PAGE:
2011 • Volume 36 • Number 3

Standards of Review in Conflict Transactions on Motions to Dismiss: Lessons Learned in the Past Decade

Lewis H. Lazarus & Brett M. McCartney

This Article review show the Delaware courts have assessed whether plaintiffs have pleaded facts which overcome the business judgment standard of review in favor of enhanced scrutiny or entire fairness in challengesto conflict transactions. The standard of review remains almost outcome-determinative at the motion to dismiss stage of the proceedings. Following a discussion in Part I of three issues the Delaware Supreme Court has clarified since the publication in 2001 of Standards of Review in Conflict Transactions: An Examination of Decisions Rendered on Motions to Dismiss, 26 Del. J Corp. Law 911, Part II discusses the standard of review for a motion to dismiss under Delaware law. PartIII defines a “conflict transaction”and PartIV describes the three standards of review for challenges to conflict transactions: business judgment, enhanced scrutiny and entire fairness.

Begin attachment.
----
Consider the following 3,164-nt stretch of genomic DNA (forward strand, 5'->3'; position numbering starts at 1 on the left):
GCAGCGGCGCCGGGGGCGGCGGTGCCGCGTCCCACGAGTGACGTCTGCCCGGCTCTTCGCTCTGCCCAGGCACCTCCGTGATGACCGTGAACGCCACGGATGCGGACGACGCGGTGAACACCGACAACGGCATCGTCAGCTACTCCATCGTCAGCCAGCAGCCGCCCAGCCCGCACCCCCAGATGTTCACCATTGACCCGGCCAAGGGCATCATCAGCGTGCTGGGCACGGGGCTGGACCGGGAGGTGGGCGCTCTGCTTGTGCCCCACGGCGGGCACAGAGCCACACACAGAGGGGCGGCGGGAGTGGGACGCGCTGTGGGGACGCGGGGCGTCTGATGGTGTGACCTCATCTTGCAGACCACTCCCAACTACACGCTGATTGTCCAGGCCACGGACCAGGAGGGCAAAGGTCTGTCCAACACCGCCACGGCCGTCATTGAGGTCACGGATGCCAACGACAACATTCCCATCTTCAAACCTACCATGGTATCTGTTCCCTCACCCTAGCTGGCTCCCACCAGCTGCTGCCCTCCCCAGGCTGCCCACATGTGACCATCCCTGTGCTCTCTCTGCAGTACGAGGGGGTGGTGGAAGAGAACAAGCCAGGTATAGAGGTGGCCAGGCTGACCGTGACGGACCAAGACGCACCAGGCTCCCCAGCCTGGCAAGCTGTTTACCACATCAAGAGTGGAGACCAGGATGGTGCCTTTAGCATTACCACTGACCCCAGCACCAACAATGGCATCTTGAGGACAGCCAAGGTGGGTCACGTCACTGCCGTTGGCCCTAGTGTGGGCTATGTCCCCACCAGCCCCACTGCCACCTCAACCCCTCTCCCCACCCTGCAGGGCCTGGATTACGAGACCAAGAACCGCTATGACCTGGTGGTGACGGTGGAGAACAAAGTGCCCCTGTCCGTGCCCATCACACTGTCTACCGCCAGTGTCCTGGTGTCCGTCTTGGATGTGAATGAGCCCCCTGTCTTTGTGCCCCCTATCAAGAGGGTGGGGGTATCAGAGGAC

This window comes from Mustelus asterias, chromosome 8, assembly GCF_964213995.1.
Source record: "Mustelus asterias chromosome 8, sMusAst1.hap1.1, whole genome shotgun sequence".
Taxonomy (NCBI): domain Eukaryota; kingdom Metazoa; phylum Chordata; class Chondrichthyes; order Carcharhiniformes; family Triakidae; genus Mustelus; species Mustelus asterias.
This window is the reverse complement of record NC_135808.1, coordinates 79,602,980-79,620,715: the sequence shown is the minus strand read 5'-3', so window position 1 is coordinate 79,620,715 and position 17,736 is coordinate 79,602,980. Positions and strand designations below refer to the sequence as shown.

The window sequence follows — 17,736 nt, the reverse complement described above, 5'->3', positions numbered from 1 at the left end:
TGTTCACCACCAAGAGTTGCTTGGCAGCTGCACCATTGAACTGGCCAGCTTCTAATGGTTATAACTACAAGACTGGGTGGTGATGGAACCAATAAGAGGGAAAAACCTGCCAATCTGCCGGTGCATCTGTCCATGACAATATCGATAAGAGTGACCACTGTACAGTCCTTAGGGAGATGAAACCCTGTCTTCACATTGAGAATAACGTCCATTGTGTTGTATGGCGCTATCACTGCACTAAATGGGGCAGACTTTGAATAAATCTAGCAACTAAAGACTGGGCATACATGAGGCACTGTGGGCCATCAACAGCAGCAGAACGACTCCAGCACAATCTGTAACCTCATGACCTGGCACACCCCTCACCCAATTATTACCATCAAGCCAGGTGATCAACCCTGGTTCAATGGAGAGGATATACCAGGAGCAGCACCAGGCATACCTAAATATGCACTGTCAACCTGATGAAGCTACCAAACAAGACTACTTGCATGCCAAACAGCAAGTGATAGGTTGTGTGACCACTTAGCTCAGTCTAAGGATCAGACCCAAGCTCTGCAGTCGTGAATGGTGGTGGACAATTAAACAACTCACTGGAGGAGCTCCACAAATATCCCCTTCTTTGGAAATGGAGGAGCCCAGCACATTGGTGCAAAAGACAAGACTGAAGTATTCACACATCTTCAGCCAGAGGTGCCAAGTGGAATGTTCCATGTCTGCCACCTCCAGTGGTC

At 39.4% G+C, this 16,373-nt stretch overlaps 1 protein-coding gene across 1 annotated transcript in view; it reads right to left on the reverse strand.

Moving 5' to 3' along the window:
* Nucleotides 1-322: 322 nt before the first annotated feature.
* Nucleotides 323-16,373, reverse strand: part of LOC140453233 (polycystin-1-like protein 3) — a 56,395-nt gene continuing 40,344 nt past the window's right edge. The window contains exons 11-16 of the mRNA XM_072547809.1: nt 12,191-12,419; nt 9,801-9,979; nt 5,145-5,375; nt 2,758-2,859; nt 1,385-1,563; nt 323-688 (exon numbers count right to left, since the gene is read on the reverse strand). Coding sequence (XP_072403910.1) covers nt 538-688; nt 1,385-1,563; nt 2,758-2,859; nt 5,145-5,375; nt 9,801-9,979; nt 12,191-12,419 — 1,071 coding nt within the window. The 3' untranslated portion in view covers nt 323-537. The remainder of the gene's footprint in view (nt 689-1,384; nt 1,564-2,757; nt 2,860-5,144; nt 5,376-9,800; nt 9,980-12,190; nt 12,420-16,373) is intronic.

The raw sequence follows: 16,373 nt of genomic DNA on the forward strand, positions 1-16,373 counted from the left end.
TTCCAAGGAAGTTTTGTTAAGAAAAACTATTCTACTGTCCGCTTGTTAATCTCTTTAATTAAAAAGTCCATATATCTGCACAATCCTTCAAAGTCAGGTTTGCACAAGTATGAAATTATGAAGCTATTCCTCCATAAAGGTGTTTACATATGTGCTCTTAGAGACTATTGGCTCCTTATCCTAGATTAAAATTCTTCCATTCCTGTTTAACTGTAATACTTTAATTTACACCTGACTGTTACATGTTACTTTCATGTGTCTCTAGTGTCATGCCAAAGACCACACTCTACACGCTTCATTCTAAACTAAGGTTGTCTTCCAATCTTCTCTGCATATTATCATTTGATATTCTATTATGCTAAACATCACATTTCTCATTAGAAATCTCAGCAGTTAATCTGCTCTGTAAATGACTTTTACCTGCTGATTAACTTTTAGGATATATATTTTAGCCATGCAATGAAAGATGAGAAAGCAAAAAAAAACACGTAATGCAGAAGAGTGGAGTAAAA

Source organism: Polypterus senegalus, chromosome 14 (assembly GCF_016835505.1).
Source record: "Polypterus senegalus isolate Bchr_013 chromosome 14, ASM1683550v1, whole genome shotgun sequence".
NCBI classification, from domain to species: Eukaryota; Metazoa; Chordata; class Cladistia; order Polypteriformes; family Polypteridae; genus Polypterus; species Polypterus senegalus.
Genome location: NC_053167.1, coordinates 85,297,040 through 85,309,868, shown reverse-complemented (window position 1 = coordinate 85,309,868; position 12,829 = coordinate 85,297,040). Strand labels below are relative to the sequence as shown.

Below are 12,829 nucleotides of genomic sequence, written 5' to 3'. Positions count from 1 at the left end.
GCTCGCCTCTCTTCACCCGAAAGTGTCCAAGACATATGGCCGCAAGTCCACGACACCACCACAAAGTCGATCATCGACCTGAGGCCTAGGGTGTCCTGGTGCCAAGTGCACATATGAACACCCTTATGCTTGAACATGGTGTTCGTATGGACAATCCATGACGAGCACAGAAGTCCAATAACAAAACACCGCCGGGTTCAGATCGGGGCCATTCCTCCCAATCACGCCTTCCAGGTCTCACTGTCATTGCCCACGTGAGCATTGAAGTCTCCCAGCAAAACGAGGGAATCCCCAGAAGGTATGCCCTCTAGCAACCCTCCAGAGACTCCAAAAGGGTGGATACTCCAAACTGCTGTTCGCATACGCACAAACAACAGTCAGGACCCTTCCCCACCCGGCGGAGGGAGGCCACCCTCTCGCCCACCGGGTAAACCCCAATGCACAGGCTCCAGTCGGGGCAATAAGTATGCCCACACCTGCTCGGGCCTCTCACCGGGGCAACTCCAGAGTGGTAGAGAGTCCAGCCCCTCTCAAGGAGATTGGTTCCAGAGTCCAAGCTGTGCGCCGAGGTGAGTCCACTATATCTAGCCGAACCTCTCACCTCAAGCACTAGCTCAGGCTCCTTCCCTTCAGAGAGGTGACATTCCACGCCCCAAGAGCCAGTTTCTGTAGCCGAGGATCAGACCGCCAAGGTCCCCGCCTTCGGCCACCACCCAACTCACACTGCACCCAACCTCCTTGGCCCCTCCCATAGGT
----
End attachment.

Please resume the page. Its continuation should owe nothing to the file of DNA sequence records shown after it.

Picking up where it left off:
Part V analyzes the court’s application of these standards of review to complaints in the past ten years challenging conflict transactions. The authors organize the analysis by complaints in which plaintiffs succeeded in rebutting the business judgment rule, complaints where they failed to do so, complaints involving the interplay of Revlon claims, and complaints involving controlling stockholders. The authors conclude that at least for transactions not involving a controlling stockholder on both sides, a plaintiffs’ complaint remains unlikely to survive a motion to dismiss if a conflict transaction has been approved by a majority of fully informed, disinterested and independent directors as such a complaint will be dismissed under the business judgment standard of review. While the entire fairness standard will apply ab initio to transactions where the controlling stockholder is on both sides, whether the DelawareSupreme Court will change the standard for controlling stockholder, going-private transactions involving unilateral two-step freeze-outs as has been suggested by the Court of Chancery remains uncertain.